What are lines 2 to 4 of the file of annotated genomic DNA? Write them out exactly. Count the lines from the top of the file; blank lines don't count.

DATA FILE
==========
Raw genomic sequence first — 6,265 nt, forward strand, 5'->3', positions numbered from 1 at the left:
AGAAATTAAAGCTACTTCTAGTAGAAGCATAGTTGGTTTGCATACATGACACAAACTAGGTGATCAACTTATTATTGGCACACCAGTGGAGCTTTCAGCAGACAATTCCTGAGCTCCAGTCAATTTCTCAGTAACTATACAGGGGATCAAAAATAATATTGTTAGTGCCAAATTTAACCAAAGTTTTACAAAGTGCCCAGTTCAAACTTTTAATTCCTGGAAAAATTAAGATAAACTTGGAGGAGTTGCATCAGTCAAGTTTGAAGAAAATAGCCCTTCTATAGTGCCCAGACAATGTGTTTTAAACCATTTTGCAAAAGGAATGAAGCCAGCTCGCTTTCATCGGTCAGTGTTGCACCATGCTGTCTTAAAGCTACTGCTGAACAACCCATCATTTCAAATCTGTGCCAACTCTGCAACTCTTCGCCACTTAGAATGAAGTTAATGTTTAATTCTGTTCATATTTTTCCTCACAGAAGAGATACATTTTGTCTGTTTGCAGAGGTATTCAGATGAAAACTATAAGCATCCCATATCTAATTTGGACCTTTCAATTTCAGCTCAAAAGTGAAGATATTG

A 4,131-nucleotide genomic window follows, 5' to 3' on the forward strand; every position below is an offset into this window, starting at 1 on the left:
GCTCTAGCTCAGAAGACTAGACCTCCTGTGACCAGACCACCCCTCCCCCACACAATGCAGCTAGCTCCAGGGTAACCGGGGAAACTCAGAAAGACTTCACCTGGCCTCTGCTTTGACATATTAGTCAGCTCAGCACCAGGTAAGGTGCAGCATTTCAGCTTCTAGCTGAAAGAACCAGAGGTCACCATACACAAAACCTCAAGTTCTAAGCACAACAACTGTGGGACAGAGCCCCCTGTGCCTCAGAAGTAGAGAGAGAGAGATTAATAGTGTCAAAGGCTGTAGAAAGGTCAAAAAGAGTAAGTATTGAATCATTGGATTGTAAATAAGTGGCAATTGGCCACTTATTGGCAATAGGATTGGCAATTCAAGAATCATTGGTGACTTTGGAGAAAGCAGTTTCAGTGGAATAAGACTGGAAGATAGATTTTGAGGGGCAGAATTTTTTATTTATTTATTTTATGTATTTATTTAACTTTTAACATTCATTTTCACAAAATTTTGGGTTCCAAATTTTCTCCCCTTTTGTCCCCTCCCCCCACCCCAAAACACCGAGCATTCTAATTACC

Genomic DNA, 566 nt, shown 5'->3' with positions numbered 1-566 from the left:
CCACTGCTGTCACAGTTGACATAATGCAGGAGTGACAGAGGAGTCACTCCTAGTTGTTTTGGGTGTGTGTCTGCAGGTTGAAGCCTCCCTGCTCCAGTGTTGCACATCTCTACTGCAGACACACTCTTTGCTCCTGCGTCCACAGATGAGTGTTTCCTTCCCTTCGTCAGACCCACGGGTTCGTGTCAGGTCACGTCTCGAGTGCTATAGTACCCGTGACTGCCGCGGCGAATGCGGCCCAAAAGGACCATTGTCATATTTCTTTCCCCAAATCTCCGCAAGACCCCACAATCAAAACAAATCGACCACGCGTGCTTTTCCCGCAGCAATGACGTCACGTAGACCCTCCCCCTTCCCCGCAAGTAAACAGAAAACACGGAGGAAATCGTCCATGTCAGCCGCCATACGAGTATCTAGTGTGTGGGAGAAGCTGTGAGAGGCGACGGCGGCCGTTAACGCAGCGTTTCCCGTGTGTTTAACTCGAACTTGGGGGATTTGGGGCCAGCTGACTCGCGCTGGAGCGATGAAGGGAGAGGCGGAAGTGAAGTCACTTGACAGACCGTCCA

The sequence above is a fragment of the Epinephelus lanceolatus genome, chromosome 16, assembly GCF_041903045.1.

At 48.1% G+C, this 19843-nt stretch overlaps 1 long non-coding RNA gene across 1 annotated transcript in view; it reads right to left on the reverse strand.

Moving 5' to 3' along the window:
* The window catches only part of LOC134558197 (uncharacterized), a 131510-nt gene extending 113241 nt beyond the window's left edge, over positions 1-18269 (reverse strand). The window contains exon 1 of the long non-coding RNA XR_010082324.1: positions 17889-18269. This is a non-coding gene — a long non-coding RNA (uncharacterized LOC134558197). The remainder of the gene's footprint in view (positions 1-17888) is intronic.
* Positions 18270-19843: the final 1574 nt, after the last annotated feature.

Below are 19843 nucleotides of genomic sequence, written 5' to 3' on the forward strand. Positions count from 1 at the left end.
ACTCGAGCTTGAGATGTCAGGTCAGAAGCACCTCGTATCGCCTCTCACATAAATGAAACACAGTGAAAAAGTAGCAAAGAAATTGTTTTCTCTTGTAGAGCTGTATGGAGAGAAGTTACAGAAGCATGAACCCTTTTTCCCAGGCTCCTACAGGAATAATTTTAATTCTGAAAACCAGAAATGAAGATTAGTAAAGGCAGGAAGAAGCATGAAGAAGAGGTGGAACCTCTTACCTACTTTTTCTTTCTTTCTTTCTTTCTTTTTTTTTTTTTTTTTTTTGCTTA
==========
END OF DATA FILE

AGAAATTAAAGCTACTTCTAGTAGAAGCATAGTTGGTTTGCATACATGACACAAACTAGGTGATCAACTTATTATTGGCACACCAGTGGAGCTTTCAGCAGACAATTCCTGAGCTCCAGTCAATTTCTCAGTAACTATACAGGGGATCAAAAATAATATTGTTAGTGCCAAATTTAACCAAAGTTTTACAAAGTGCCCAGTTCAAACTTTTAATTCCTGGAAAAATTAAGATAAACTTGGAGGAGTTGCATCAGTCAAGTTTGAAGAAAATAGCCCTTCTATAGTGCCCAGACAATGTGTTTTAAACCATTTTGCAAAAGGAATGAAGCCAGCTCGCTTTCATCGGTCAGTGTTGCACCATGCTGTCTTAAAGCTACTGCTGAACAACCCATCATTTCAAATCTGTGCCAACTCTGCAACTCTTCGCCACTTAGAATGAAGTTAATGTTTAATTCTGTTCATATTTTTCCTCACAGAAGAGATACATTTTGTCTGTTTGCAGAGGTATTCAGATGAAAACTATAAGCATCCCATATCTAATTTGGACCTTTCAATTTCAGCTCAAAAGTGAAGATATTG

A 4,131-nucleotide genomic window follows, 5' to 3' on the forward strand; every position below is an offset into this window, starting at 1 on the left:
GCTCTAGCTCAGAAGACTAGACCTCCTGTGACCAGACCACCCCTCCCCCACACAATGCAGCTAGCTCCAGGGTAACCGGGGAAACTCAGAAAGACTTCACCTGGCCTCTGCTTTGACATATTAGTCAGCTCAGCACCAGGTAAGGTGCAGCATTTCAGCTTCTAGCTGAAAGAACCAGAGGTCACCATACACAAAACCTCAAGTTCTAAGCACAACAACTGTGGGACAGAGCCCCCTGTGCCTCAGAAGTAGAGAGAGAGAGATTAATAGTGTCAAAGGCTGTAGAAAGGTCAAAAAGAGTAAGTATTGAATCATTGGATTGTAAATAAGTGGCAATTGGCCACTTATTGGCAATAGGATTGGCAATTCAAGAATCATTGGTGACTTTGGAGAAAGCAGTTTCAGTGGAATAAGACTGGAAGATAGATTTTGAGGGGCAGAATTTTTTATTTATTTATTTTATGTATTTATTTAACTTTTAACATTCATTTTCACAAAATTTTGGGTTCCAAATTTTCTCCCCTTTTGTCCCCTCCCCCCACCCCAAAACACCGAGCATTCTAATTACC